Philanthropy and the Construction of Victorian Women's Citizenship

Philanthropy and the Construction of Victorian Women's Citizenship: Lady Frederick Cavendish and Miss Emma Cons

ANDREA GEDDES POOLE
Copyright Date: 2014
Pages: 312
https://www.jstor.org/stable/10.3138/j.ctt5vkj29
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  • Book Info
    Philanthropy and the Construction of Victorian Women's Citizenship
    Book Description:

    This book uses Cons's and Cavendish's partnership and work as an illuminating point of departure for exploring the larger topic of women's philanthropic campaigns in late Victorian and Edwardian society.

    eISBN: 978-1-4426-6558-3
    Subjects: History, Sociology

Table of Contents

  1. Front Matter
    (pp. i-vi)
  2. Table of Contents
    (pp. vii-viii)
  3. List of Illustrations
    (pp. ix-x)
  4. Acknowledgments
    (pp. xi-2)
  5. Introduction
    (pp. 3-15)

    In 1893 the philanthropist Baroness Angela Burdett-Coutts assembled a comprehensive report calculating the extent and the variety of British women’s work in charitable endeavours. One of the conclusions she reached was that well over half a million women in Britain were “occupied continuously and more or less professionally” working with charities and that more than twenty thousand were able to financially support themselves by such work.¹ Beyond that lay the thousands of other women who worked for pay with charities on a part-time basis and beyond even them stood the hundreds of thousands – if not millions – of women who volunteered...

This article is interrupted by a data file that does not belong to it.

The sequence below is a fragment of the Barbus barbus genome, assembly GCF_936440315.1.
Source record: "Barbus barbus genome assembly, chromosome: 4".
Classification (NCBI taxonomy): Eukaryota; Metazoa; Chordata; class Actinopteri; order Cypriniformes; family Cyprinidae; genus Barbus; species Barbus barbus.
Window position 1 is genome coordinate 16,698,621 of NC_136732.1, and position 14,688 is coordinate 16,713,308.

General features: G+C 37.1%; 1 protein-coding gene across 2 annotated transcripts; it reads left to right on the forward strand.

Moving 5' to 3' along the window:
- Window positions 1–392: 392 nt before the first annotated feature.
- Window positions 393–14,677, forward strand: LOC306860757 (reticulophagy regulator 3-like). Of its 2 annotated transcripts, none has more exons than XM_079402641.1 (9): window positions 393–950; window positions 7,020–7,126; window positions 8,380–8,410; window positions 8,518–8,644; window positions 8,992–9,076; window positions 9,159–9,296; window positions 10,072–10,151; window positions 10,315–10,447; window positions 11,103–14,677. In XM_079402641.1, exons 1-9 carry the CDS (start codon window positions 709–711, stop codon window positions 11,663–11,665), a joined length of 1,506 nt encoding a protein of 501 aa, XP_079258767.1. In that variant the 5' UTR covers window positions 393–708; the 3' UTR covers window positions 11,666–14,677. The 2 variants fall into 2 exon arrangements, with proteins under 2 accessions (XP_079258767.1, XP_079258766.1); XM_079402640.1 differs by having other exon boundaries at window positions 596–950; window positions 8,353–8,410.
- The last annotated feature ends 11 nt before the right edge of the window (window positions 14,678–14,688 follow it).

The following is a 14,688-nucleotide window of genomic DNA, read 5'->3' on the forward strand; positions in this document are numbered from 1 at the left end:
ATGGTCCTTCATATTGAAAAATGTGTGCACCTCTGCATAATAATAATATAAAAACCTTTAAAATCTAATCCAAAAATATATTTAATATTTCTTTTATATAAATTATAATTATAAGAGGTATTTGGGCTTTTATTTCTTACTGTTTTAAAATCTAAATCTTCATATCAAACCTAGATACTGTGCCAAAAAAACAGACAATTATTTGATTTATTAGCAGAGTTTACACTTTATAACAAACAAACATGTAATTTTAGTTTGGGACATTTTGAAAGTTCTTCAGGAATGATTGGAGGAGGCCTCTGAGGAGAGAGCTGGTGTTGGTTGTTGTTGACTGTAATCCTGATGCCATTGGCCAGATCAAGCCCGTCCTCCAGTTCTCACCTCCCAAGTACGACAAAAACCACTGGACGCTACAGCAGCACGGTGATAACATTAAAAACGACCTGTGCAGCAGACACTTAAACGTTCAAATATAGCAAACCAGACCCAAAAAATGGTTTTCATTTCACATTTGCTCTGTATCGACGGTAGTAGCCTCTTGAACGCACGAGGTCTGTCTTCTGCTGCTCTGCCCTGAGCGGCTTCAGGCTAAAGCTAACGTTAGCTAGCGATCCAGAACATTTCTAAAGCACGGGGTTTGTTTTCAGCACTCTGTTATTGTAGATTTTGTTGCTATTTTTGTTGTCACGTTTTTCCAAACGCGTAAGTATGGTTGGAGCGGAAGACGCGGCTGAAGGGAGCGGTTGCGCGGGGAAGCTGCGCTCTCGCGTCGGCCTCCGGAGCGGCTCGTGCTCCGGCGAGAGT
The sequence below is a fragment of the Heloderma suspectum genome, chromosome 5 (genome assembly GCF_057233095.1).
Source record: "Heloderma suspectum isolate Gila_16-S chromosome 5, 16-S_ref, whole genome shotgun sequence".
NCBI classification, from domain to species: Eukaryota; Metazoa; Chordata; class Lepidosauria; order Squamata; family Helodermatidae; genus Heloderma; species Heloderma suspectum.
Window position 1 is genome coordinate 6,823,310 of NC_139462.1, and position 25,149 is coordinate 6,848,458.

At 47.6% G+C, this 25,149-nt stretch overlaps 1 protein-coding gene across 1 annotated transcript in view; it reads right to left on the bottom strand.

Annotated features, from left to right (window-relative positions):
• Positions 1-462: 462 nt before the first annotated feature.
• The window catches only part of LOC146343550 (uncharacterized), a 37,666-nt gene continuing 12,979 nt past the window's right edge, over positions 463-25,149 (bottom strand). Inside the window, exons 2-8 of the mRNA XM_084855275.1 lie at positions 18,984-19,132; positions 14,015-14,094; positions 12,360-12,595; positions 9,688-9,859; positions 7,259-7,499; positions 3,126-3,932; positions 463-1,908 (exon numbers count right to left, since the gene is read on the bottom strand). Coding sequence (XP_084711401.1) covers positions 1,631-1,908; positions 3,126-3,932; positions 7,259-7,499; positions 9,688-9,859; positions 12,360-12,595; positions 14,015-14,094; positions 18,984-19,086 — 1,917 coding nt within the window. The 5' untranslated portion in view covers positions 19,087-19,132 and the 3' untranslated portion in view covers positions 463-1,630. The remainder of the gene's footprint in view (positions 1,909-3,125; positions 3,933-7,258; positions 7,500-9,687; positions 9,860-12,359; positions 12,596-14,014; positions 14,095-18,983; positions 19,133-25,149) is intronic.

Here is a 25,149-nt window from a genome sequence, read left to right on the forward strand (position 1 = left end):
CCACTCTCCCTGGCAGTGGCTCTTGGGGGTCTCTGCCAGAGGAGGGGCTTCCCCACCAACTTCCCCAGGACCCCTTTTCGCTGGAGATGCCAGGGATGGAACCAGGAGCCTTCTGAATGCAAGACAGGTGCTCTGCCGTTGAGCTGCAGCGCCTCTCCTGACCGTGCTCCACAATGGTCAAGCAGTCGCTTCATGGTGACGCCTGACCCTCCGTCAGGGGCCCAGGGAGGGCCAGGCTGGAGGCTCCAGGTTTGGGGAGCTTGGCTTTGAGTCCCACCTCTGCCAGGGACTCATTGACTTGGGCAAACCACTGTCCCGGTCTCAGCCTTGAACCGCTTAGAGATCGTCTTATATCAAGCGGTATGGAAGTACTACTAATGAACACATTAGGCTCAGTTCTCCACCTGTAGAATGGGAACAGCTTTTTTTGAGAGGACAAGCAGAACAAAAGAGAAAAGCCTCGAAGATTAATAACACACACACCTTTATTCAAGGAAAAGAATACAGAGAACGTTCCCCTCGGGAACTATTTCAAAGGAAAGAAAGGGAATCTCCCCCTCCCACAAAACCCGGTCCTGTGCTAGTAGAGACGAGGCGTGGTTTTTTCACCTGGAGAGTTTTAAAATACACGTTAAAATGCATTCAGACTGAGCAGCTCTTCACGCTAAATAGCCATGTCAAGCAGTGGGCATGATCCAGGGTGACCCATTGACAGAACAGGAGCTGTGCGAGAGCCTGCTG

6. 1 Lucy Cavendish
    (pp. 16-58)

    In early December 1863, Lucy Lyttelton, then twenty-two, spent the weekend at Chatsworth, the principal country house of the Duke of Devonshire. Late Friday night she recorded in her diary: “At dinner I got into an argument with Lord Frederick Cavendish on the Church, which excited and interested me.”¹ It must have been an interesting conversation for both parties: a week later, as Lord Frederick had been invited by Lucy’s aunt, Catherine Gladstone, to spend the weekend at Hawarden, the two young persons continued to discuss “Church questions.”² Four months later, they were engaged. So were brought together the two...